The 'initial review' is the first step in results management. A relevant factor for the legal activities of Doping Authority Netherlands is that results management includes the option of making a settlement proposal to athletes and coaches.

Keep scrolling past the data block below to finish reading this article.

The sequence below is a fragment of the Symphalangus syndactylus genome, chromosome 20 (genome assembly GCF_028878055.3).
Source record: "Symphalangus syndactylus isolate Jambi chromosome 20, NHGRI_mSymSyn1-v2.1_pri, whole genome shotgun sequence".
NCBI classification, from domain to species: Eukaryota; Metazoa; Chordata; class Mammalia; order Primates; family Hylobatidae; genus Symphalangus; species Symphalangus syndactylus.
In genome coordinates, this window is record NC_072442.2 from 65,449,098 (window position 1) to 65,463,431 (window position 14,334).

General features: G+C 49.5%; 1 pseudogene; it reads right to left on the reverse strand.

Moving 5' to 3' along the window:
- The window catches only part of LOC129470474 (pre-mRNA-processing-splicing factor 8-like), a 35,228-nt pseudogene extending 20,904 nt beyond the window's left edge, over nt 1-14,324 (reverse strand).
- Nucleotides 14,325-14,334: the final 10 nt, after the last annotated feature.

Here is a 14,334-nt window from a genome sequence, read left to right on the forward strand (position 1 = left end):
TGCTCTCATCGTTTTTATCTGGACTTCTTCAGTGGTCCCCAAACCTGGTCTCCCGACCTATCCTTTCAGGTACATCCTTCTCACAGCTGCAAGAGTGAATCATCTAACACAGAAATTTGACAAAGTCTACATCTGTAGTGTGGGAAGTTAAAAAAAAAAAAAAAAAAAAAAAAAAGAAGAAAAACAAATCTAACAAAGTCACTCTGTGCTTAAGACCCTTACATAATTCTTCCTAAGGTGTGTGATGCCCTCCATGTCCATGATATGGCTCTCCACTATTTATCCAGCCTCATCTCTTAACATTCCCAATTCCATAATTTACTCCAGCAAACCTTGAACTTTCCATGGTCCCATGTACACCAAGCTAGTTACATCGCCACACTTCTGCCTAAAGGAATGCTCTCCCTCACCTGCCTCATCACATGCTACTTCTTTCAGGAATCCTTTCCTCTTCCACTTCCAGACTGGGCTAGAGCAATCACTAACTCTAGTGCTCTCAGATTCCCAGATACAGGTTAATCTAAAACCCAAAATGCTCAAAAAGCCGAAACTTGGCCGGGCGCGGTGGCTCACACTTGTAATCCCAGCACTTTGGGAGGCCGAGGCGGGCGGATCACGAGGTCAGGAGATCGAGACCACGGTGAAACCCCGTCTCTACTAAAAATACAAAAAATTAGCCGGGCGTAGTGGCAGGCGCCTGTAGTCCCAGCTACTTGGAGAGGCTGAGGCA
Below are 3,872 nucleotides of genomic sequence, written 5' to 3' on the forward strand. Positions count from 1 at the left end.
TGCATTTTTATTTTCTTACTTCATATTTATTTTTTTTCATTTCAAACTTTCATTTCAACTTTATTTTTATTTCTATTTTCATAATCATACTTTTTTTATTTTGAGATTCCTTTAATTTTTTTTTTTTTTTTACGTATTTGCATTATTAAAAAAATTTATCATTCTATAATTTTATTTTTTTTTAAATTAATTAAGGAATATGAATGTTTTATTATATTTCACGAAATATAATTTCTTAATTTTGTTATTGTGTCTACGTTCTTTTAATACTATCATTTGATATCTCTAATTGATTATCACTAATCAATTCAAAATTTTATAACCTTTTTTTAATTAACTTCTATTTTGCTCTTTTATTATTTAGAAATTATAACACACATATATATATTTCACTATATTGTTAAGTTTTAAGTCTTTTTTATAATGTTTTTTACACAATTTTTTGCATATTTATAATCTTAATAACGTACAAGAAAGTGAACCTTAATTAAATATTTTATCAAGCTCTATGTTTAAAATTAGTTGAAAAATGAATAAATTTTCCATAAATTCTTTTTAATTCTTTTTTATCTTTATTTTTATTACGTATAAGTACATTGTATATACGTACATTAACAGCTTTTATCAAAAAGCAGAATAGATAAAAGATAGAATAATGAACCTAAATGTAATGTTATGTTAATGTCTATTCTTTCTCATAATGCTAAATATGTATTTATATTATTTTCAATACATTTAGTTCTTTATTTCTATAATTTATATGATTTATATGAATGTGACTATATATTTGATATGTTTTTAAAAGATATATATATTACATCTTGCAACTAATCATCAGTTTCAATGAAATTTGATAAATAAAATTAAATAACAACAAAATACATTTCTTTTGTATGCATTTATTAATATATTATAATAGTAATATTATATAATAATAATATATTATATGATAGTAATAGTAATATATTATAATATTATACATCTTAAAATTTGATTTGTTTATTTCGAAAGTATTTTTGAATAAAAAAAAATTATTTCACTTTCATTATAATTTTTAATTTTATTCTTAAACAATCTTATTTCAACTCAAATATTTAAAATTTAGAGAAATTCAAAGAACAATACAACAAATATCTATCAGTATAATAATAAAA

2. Accepting a settlement proposal implies that a person accused of an anti-doping rule violation admits to that violation and accepts the consequences (in other words, a sanction that will usually be a period of ineligibility and the invalidation of competition results). The consequence of signing a settlement proposal is that the substantive disciplinary proceedings will be terminated immediately, without prejudice to the right of WADA and the relevant international federation to appeal against the settlement proposal. A settlement proposal will only be made after extensive consultations with the athlete/support person (and his/her legal representative and/or confidential advisor) and after Doping Authority Netherlands has verified the statements (for example by comparing the stated time of doping with the values reported by the laboratory for the prohibited substance that has been used). Before making a settlement proposal, the Legal Affairs department always consults WADA (among other things by drafting a 'case summary') with the aim of ensuring that WADA will not later contest the settlement proposal pursuant to its right to appeal. There are also consultations relating to settlement proposals with the association (with respect to initiating proceedings), the Institute for Sports Law (ISR) in situations where proceedings have been initiated, and with the relevant international federation.